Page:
3. Once the plugin is installed, the Lightrun sidebar will pop up, asking you to log in to the plugin. Click the “Login” button:

    Log Into The Plugin

  4. Once you’ve installed the IDE plugin, a green “Connected” button should show up on top of the plugin:

    Logged In Sidebar

Install Lightrun’s Agent

Now that you’ve got the IDE plugin installed and configured, we can spin up our application with the Lightrun agent.

Before that, though, make sure you have an application ready to work with - the one we’ll add the Lightrun Logs & Metrics to. For the purposes of demonstration in this tutorial, we will use the following sample app. Once you’ve downloaded it to a folder on your computer, follow these steps to install the agent:

  1. Go back to the Lightrun Cloud website and click “Next”. In the next page download the Lightrun agent into the same folder your application resides in:

    Install Agent

  2. If you haven’t done so already and you’re using a Java application, compile it:

    javac -g 
  3. In order for Dynatrace to correctly consume Lightrun Logs and Metrics, we’d need to modify the agent.config file located in the agent’s folder. Find the following line in the file:


    And change it to:


    This will cause all Lightrun Logs and Metrics to be emitted in JSON format, allowing Dynatrace to consume and parse them in an easier way.

  4. Run the application with the Lightrun agent attached (instructions change based on your specific runtime, of course):

    java -agentpath:agent/ PrimeMainLogToFile
  5. You should see the Lightrun agent attached to the application in the IDE’s sidebar:

    Sidebar With Agent

Compiling With Debug Symbols

You might have noted that we compiled our application with debug symbols - the -g flag is used for generating debugging information during compilation. While this is done automatically by most IDEs nowadays, it is required for Lightrun to operate well. If you're setting up for using Lightrun in production, make sure your build server or CI agents are set to compile Java with debug information.

Configuring The Lightrun Agent

The way to specify parameters for agent configuration changes based on the language your application is written in. For Node.js instructions look here and for Python instructions look here.

Now that your application is up with the agent, we’d need to do one more step on the Lightrun side - configuring Lightrun’s StatsD integration.

Enabling Lightrun’s StatsD Integration

In order to pipe Lightrun metrics to Dynatrace, we would need to use a tool called StatsD. We’ve installed StatsD in a previous part of the tutorial as part of the Dynatrace ActiveGate installation, and now need to configure Lightrun to work with the StatsD daemon.

To do so, we’ll enable the StatsD integration from the Lightrun Management Console:

  1. Go to
  2. Click on the “Manager” menu and then on “System Integrations”:

    Manager Menu

  3. Click the “Settings” button on the StatsD integration:

    Click StatsD Settings

  4. Fill in the URL of the application host, i.e. where the Dynatrace ActiveGate is running, and port 8125 (or whichever port you’ve selected in the previous step):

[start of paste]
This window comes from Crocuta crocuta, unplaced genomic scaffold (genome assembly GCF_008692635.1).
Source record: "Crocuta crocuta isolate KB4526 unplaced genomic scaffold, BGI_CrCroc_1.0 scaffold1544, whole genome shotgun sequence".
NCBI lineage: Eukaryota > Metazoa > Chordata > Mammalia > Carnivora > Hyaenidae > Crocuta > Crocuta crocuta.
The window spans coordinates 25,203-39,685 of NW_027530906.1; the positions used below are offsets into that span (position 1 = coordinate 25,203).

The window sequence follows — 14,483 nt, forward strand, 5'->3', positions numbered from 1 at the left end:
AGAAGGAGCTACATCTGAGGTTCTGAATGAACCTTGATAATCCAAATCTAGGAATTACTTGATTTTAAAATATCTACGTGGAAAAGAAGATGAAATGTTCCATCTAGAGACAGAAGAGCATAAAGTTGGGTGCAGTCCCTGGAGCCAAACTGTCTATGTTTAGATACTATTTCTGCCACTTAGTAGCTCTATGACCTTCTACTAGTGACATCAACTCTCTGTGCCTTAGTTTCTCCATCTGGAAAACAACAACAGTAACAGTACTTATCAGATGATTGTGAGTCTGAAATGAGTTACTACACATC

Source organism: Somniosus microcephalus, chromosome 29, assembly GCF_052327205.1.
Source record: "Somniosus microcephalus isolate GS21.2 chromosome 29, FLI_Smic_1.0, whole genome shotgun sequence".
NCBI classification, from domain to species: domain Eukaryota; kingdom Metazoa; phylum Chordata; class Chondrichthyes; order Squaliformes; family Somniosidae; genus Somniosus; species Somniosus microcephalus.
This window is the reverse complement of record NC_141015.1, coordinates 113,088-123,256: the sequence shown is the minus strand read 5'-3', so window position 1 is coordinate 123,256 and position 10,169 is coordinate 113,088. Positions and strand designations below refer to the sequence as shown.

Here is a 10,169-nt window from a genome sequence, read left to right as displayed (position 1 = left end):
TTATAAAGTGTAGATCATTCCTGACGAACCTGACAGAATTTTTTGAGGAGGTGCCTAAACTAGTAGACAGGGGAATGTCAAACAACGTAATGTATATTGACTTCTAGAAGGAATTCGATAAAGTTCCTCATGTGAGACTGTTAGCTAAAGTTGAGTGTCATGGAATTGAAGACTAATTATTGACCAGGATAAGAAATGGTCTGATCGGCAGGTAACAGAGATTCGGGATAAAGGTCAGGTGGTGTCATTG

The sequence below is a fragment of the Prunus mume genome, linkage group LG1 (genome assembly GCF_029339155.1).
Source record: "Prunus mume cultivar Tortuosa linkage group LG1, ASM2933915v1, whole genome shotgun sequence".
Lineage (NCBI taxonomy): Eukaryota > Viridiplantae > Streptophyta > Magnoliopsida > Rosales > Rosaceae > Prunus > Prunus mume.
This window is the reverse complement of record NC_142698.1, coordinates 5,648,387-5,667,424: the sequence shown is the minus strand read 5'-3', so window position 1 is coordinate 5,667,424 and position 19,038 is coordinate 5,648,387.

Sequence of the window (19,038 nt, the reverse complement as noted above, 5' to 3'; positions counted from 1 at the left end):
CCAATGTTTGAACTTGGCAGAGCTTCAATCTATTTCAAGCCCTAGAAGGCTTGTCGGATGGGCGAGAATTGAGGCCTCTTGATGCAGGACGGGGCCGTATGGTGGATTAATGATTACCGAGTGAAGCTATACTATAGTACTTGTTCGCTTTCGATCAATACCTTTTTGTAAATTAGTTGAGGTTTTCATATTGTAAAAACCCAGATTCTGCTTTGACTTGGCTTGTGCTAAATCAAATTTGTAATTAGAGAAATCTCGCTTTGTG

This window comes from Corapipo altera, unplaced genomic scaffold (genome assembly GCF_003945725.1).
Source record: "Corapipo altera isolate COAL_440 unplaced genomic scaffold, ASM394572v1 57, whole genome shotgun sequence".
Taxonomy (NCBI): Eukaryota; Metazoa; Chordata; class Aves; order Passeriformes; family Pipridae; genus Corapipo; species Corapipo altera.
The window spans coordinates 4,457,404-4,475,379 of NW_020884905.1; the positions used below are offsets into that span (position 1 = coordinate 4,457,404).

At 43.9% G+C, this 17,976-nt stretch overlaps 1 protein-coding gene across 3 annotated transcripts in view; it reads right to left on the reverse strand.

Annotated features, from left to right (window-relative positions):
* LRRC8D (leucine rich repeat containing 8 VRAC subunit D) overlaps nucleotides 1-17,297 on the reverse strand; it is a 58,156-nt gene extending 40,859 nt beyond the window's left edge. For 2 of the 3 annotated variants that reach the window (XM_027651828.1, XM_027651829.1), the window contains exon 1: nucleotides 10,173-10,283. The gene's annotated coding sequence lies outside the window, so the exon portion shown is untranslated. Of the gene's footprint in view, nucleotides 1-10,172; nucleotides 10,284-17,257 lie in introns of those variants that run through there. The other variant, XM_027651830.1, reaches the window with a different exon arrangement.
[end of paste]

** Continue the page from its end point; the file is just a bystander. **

StatsD Configuration - Lightrun

Lightrun’s StatsD integration is now active, and will pipe all Lightrun Metrics your users create into the Dynatrace ActiveGate instance.

Connect Lightrun and Dynatrace

Our Application

This demonstration will use a simple Java application, but Dynatrace supports a wide variety of technologies.

The demo application, if you haven’t downloaded it already, is available from here. The application includes a prime number counter that runs through all the numbers in a given range, and outputs - at the end of execution - the amount of primes it found. In addition, throughout the application’s run, it emits a log line every 1000 numbers counted that mentions how many primes were found so far.

We’ve compiled and ran the application in previous stages, so now all that’s left is to add Lightrun Actions and see them in Dynatrace!

Enrich existing Dynatrace Logs with Lightrun Logs

Dynatrace auto-instruments a large amount of information for you once you set up your application with it. Specifically, Dynatrace knows how to collect logs from your host system, given that those logs are placed in a folder that’s already collecting system logs.

Our application writes every log line it outputs to /tmp/PrimeMainMR.log, which is not located in one of the directories Dynatrace collects from. We’d need to add the log location manually - in Dynatrace, go into Settings -> Log Monitoring -> Log Sources and Storage, and check the checkbox next to /tmp/PrimeMainMR.log:

Select The Application's Log Files

While you’re there, we can also choose to collect the Lightrun Log file, which contains all emitted Lightrun Logs and Metrics:

Select Lightrun Log Files


Please make sure you’re selecting:


And not:


Now go into Dynatrace Log monitoring, and then filter on the left hand side for /tmp/PrimeMainMR.log. This will show you all the static application logs, those that were added by developers when they originally developed the application:

Static Application Logs

It’s now time to add some Lightrun Logs too - go back into the IDE, right-click next to line 87 and click on Lightrun -> Log:

Add a Lightrun Log

When the “Create a Log” screen shows up, enter the following information:

  • Format: We have counted {i} numbers so far, out of which only {cnt} are prime
  • Condition: i % 500 == 1000 && i % 1000 != 0